Thermodynamic properties of hydrogen dissociation reaction from the small system method and reactive force field ReaxFF

Significance Statement

Thermodynamic attributes are important in chemical engineering and chemistry in general. These properties have been used to describe macroscopic systems, in laboratory chemical reactor scales. The descriptions are insufficient at the nanoscale owing to the fact that thermodynamic variables are not extensive when the particle number drops to a few particles.But the Small System Method can be used to connect properties of the system in the nanoscale with macroscopic limit. It has now been applied to compute thermodynamic correction factors, partial molar enthalpies, derivatives of activity coefficients, and reaction enthalpies of macroscopic systems. The results obtained in all these cases indicate agreement with data obtained from other approaches.

Thermodynamic factors enable us to compute Maxwell-Stefan diffusion coefficients from Fick diffusion coefficients for both binary and ternary systems. Most of the computations have been based on non-reactive systems. Therefore, obtaining thermodynamic data in reacting systems would be groundbreaking for this method.

Researchers led by Professor Signe Kjelstrup at the Norwegian University of Science and Technology demonstrated a combination of the small system method and the Reactive Force Field in a bid to obtain thermodynamic data of the hydrogen dissociation reaction. In their work, they provided a number of properties of the reaction such as heat of reaction, heat capacity, thermodynamic correction factors with the reactive force field. They compared their results with the already obtained values from the three-body interaction potential. Their work is published in peer-reviewed journal, Chemical Physics Letters.

The development of accurate thermodynamic methods and precise potentials for the dissociation of hydrogen gas is the starting point for a number of complex computations. The dissociation normally occur at high temperatures, therefore the need for computer simulations. The authors simulated a cubic box system with periodic boundary conditions in three dimensions.

The researchers varied the box size from 28.47 Å-100 Å and the number of hydrogen molecules from 37-1500. They then performed NVT simulations with 0.1 fs step size. They equilibrated the system with 1 ns run at 300 K.

In general, the authors applied the Small System Method to the hydrogen dissociation reaction, implementing Reactive Force Field to obtain thermodynamic data. The main aim of the study was to compare the results from the Reactive Force Field with the results obtained earlier from the accurate interaction potential. They reported heat capacity, thermodynamic correction factors, activation energy, and reaction enthalpy.

The results of their study indicated that the two approaches of computing thermodynamic data were in agreement. However, simplifying ideal mixture approximation was considered for enthalpies of reaction. Three body potential outcomes appeared more precise, but the Reactive Force Field gave the trends and magnitudes that were expected.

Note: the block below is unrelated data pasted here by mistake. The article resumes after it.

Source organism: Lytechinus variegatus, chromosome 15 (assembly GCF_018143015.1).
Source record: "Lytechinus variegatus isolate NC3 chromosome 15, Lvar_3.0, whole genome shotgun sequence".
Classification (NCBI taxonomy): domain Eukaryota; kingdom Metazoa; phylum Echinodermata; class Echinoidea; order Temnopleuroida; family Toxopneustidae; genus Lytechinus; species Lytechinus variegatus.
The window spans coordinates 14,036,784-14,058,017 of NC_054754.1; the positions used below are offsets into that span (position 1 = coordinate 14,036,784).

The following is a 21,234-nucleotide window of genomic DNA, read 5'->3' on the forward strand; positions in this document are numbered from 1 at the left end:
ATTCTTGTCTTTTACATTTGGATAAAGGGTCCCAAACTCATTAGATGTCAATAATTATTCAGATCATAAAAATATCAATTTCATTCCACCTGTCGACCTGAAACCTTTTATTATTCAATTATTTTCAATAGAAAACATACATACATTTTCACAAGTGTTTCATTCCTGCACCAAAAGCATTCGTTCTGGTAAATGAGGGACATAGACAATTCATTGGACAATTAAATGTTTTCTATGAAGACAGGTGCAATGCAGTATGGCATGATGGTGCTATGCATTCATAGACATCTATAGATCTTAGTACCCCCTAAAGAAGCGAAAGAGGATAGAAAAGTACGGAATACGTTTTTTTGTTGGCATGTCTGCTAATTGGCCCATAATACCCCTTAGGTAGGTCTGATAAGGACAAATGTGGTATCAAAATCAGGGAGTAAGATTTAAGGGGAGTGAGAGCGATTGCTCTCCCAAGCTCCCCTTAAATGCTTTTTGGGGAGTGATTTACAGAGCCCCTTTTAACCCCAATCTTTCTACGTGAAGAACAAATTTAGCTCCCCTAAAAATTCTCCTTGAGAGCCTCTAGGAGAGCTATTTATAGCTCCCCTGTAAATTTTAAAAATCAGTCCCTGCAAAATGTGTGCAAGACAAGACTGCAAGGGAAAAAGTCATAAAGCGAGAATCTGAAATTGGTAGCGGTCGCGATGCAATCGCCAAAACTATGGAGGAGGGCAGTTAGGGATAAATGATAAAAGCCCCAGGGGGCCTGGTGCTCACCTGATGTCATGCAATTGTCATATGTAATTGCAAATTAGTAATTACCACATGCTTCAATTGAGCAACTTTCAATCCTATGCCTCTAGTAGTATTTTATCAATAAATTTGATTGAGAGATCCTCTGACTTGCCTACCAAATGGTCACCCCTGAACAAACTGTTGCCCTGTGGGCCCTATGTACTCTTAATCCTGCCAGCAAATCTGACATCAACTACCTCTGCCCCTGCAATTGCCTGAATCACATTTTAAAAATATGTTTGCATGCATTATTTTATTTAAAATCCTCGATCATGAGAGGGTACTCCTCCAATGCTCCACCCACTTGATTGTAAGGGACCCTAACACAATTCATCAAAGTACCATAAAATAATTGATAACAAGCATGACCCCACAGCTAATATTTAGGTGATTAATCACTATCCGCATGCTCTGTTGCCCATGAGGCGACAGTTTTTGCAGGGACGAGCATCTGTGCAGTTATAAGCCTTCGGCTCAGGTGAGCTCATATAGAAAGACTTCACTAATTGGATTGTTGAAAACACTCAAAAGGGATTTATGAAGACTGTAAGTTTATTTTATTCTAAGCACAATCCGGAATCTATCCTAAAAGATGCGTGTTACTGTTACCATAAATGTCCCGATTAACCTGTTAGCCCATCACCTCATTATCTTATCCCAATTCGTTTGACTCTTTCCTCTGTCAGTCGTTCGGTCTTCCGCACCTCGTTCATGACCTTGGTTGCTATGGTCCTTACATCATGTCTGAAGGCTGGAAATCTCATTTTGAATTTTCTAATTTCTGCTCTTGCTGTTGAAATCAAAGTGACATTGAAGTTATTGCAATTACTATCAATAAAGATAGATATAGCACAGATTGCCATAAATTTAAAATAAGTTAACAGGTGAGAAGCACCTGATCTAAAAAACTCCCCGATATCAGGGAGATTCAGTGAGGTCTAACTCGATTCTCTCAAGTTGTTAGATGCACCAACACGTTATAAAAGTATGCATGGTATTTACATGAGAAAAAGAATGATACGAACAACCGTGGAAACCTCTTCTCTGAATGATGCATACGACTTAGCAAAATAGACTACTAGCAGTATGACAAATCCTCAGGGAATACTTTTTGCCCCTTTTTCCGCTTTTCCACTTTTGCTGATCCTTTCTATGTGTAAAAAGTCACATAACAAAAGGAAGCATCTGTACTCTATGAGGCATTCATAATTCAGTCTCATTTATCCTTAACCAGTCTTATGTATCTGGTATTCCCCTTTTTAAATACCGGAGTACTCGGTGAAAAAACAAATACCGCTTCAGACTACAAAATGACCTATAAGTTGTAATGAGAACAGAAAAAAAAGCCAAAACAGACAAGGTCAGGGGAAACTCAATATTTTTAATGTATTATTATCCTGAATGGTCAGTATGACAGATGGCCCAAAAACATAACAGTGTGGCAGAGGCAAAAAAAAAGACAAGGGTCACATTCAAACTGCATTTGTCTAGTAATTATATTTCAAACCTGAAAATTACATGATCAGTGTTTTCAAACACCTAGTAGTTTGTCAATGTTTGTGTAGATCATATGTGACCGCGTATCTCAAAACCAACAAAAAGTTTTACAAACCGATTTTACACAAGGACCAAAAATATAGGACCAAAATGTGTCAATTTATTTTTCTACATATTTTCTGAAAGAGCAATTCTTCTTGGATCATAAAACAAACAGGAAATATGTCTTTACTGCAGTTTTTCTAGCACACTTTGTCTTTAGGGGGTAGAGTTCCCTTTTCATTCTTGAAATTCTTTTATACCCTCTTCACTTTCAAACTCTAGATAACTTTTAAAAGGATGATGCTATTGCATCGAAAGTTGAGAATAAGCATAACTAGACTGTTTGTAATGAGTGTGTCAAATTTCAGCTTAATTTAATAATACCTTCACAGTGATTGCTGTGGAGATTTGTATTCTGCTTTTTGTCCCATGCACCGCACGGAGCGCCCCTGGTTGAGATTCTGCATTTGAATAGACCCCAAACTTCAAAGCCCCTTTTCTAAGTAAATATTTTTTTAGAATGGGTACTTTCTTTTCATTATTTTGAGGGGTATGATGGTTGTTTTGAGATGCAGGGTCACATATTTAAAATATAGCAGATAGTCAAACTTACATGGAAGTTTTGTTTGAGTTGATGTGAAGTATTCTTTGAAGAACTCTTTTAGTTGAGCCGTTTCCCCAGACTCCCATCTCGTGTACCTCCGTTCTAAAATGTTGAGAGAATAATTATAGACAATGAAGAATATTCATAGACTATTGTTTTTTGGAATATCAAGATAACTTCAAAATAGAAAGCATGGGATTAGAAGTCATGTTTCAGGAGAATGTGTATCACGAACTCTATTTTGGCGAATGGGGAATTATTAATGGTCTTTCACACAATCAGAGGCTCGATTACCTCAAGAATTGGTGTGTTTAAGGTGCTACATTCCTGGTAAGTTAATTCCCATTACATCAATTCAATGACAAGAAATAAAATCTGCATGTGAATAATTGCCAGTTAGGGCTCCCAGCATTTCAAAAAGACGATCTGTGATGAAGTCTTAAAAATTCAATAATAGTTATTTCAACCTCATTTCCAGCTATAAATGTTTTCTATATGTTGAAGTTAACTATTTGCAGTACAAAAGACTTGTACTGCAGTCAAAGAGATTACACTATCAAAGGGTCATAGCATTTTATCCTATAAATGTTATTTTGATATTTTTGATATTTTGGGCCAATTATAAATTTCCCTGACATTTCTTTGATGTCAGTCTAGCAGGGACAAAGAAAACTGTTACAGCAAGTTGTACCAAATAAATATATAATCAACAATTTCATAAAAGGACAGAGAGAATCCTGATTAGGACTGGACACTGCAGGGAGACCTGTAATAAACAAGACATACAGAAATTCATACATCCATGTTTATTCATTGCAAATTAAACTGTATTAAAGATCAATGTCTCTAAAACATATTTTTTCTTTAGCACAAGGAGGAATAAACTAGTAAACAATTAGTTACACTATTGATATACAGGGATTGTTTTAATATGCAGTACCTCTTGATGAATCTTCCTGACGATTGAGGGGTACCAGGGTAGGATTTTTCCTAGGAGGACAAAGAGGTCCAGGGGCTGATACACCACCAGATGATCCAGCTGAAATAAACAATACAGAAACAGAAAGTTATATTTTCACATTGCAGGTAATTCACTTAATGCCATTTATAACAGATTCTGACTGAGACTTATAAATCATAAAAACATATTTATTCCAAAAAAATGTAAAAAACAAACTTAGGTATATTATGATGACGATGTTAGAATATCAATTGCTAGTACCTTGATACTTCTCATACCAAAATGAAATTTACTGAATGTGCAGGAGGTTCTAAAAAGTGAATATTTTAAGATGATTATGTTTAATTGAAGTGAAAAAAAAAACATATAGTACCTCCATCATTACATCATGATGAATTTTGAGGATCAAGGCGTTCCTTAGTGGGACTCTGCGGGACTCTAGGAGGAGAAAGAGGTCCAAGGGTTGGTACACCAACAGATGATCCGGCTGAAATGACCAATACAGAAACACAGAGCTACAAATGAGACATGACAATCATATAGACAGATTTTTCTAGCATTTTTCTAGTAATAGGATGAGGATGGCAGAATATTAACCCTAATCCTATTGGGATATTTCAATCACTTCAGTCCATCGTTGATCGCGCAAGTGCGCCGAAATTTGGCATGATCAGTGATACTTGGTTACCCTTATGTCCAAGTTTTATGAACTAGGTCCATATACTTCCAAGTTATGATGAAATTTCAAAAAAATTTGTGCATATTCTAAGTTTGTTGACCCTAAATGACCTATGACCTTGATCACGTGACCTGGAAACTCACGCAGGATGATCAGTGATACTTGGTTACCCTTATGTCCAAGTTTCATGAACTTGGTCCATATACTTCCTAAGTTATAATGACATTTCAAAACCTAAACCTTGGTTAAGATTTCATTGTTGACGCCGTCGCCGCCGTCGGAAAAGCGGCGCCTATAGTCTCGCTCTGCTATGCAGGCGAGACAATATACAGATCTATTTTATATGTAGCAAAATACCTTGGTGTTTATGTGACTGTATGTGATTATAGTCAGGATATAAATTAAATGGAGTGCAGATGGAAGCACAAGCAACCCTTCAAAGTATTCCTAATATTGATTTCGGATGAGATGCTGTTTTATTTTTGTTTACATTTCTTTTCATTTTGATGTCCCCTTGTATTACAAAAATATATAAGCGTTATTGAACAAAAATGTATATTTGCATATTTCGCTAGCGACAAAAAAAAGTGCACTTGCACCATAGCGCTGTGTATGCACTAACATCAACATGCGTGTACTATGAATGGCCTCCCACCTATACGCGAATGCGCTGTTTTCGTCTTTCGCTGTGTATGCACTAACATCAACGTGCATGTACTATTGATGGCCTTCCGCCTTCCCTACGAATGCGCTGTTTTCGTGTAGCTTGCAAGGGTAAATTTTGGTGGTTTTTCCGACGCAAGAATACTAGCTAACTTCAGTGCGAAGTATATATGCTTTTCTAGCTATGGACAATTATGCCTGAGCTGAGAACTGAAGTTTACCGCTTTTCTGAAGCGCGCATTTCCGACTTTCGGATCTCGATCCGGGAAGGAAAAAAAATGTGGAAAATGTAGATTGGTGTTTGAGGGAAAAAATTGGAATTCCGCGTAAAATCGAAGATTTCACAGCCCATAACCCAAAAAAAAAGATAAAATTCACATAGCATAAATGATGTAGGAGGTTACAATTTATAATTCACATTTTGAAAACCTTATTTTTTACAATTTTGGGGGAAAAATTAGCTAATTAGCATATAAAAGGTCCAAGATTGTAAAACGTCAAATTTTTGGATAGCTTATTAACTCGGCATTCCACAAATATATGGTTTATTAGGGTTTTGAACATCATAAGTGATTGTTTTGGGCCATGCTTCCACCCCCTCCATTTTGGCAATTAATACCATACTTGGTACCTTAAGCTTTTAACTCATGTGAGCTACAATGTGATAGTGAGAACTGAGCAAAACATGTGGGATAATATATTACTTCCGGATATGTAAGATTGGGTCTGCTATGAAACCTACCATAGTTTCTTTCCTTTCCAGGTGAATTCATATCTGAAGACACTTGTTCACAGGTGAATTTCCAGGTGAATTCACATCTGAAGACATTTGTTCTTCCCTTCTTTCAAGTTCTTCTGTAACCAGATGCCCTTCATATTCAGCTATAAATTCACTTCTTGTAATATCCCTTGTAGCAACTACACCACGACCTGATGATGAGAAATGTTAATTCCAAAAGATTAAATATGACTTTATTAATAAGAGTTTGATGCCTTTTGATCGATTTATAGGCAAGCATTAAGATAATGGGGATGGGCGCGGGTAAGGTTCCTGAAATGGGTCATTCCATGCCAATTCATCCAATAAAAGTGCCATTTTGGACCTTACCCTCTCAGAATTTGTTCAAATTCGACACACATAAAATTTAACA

These results open the possibility of combining small system method and reactive force field for more complex reactions. The approach would be helpful in bringing important information about reactions away from equilibrium, and studying transport characteristics in mixtures where chemical reactions occur.

Thermodynamic properties of hydrogen dissociation reaction from the small system method and reactive force field ReaxFF- Advances in Engineering

About The Author

Dr. Thuat T. Trinh

Dr. Trinh is working at Department of Civil and Environmental Engineering, Norwegian University of Science and Technology, NTNU, Norway.  He earned his PhD degree of Chemistry and Chemical Engineering at Eindhoven Technical University, The Netherlands. He also had some postdoctoral experience in Ecole Normale Superieuse de Lyon and Dept. of Chemistry, NTNU. His research in atomistic multi-scale modeling approach (quantum mechanics, molecular dynamics, Monte Carlo and continuum description) to study chemical, physical, thermodynamic and mechanical properties of complex systems.

About The Author

Signe Kjelstrup is a professor of physical chemistry since 1985 at the Norwegian University of Science and Technology, Trondheim. Since 2005, she holds a part time chair on irreversible thermodynamics and sustainable processes at the Technical University of Delft, The Netherlands. Her works in non-equilibrium thermodynamics concern electrochemical cells, membrane systems and entropy production minimization in process equipment. She is honorary doctor of the University of North East China, and has been a guest professor of Kyoto University. Her book on irreversible thermodynamics coauthored with K.S. Forland and T. Forland (Wiley, 1988 and 1994, Tapir 2001) has been translated into Japanese and Chinese. Together with Dick Bedeaux she wrote the World-Scientific bestseller “Non-equilibrium Thermodynamics of Heterogeneous Systems” in 2008.

Reference

Thuat T. Trinh, Nora Meling, Dick Bedeaux, Signe Kjelstrup. Thermodynamic properties of hydrogen dissociation reaction from the small system method and reactive force field ReaxFF. Chemical Physics Letters, volume 672 (2017), pages 128–132.

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